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Thursday, 3 December 2015
BBC Radio 3 has a competition in the mornings where they play an excerpt from a piece of music backwards and ask listeners to identify it. Occasionally I get it and often I don't, but more interesting is the fact that music doesn't work backwards. It just doesn't sound right, or even good.
This is rather surprising. The rules of melody and harmony are like the laws of quantum mechanics - they are indifferent to the direction of time.
So if we watch (if we could) an atom absorbing a photon and one of its electrons consequently changing its energy, the reverse process whereby the atom emits a photon looks (if it could) just like a film being played backwards. The same thing happens at the human scale - if you watch a film of two moving snooker balls bouncing off each other you can't tell if the film is being played backwards or forwards. But if you watch a film of the first break in a snooker game, where the white strikes a triangle of reds, it is immediately obvious if the film is backwards or forwards. For a load of red balls to converge and, after multiple collisions, to come to rest in a neat triangle whilst ejecting a white ball from their midst would be so monstrously improbable that we would know that that film was backwards more certainly than we know that we will not be eaten by a griffin.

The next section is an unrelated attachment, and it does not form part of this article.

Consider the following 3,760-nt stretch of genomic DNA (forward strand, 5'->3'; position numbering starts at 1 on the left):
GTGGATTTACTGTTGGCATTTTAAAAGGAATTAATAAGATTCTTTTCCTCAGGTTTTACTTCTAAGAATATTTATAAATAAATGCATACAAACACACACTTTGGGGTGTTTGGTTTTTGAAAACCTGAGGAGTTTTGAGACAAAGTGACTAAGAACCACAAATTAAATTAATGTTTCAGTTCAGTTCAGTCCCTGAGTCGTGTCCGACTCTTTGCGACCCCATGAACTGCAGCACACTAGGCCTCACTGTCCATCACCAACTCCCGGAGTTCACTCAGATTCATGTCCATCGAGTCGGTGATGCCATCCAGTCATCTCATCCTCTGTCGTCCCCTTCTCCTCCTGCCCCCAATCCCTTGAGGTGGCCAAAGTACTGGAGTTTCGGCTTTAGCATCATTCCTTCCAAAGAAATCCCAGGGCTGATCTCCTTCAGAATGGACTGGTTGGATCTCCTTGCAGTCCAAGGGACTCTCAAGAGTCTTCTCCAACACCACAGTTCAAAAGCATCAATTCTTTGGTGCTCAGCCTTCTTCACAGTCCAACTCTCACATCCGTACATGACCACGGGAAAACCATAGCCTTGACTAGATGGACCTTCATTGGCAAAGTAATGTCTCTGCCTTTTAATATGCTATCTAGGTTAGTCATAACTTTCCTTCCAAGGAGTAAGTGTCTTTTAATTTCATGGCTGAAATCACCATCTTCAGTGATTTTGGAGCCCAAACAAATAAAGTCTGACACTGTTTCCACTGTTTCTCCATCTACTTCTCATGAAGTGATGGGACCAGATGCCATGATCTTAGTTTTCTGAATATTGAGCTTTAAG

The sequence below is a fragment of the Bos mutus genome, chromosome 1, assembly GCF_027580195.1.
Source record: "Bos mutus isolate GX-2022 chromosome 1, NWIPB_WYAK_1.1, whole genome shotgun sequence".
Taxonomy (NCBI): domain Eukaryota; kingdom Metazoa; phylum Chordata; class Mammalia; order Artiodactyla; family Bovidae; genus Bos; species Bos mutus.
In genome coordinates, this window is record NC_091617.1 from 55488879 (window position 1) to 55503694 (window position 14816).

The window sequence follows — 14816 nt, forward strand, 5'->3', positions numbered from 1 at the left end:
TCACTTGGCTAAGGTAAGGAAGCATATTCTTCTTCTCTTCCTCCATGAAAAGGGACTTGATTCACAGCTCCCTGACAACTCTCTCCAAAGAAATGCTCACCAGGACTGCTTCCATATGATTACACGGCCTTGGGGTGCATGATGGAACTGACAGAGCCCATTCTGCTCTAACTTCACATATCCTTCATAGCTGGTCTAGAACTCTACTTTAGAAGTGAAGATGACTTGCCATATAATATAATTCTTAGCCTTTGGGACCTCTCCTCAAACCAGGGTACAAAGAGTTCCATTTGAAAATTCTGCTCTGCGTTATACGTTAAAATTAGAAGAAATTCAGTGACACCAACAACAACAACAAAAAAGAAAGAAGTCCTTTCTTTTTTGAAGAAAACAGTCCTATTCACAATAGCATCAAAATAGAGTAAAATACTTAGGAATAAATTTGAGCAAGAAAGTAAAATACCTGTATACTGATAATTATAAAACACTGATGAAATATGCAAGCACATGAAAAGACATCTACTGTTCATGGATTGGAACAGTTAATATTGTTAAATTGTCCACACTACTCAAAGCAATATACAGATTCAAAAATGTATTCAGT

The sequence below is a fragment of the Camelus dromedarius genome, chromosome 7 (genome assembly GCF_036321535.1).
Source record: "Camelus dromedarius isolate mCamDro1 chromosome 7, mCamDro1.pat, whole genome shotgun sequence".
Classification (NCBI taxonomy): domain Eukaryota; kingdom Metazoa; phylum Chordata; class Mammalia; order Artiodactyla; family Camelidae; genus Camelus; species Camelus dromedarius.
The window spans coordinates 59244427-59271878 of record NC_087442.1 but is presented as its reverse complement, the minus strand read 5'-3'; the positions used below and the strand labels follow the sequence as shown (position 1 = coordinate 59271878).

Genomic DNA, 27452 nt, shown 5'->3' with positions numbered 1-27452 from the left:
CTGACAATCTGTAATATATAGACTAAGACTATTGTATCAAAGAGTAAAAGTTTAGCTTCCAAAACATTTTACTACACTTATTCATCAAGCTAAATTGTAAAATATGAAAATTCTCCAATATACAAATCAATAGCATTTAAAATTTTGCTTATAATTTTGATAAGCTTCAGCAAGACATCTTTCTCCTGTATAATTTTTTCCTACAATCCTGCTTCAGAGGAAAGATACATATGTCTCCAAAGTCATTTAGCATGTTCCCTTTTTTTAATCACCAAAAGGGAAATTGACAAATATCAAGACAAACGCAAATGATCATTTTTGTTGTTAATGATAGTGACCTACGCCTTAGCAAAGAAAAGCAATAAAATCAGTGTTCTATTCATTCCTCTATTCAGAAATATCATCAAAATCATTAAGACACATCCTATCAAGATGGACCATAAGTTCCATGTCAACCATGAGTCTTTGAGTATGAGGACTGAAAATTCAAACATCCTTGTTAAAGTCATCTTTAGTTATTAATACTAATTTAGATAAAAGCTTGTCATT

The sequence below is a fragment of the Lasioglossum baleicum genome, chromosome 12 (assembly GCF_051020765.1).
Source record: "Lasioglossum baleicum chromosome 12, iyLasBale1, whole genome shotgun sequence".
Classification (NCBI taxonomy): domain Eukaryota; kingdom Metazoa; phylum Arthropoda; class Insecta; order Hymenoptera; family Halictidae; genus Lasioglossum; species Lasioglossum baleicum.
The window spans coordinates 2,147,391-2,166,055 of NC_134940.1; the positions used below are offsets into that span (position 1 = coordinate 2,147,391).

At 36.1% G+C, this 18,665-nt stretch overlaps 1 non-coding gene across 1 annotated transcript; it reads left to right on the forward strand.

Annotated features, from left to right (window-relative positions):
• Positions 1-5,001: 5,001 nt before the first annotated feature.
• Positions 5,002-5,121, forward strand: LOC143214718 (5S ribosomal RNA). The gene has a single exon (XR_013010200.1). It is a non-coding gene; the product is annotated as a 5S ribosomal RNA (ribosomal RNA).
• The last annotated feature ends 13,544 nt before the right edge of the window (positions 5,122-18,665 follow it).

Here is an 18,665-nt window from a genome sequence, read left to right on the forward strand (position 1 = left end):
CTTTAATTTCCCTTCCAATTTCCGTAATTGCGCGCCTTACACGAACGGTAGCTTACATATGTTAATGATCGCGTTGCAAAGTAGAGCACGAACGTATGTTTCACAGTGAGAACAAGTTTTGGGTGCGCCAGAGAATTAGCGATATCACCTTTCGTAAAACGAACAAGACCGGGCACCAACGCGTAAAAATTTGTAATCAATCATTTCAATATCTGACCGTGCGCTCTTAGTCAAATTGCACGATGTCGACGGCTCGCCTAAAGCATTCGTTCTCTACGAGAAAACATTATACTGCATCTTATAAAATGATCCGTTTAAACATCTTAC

A prog-rock cliché that is most effective is to start a piece with white noise (sometimes bandpass filtered to sound like the wind), or with random drum beats and cymbal clashes, and for all that gradually to resolve into a structured tune. Think Pink Floyd. And at the end of most musical pieces of all genres there is a resolution from dissonance to consonance, and similar resolutions are placed throughout because we find them pleasing. So much so, indeed, that if a piece ends with a fade-out rather than a resolution we feel cheated and think that the players and composer (or merely the DJ) have been lazy.
A musical resolution is like all the snooker balls coming together improbably to form a triangle. A high-entropy state has surprisingly turned into a low-entropy state - the very reverse of what we expect from our intuitive feeling for the Second Law. The reason that backwards music sounds bad is because backwards music is like all of nature - its entropy increases. But we like forwards music, and it sounds appealing to us, because it reverses the normal flow - it flows away from decay and dissipation towards freshness and refinement.
Music is backwards time.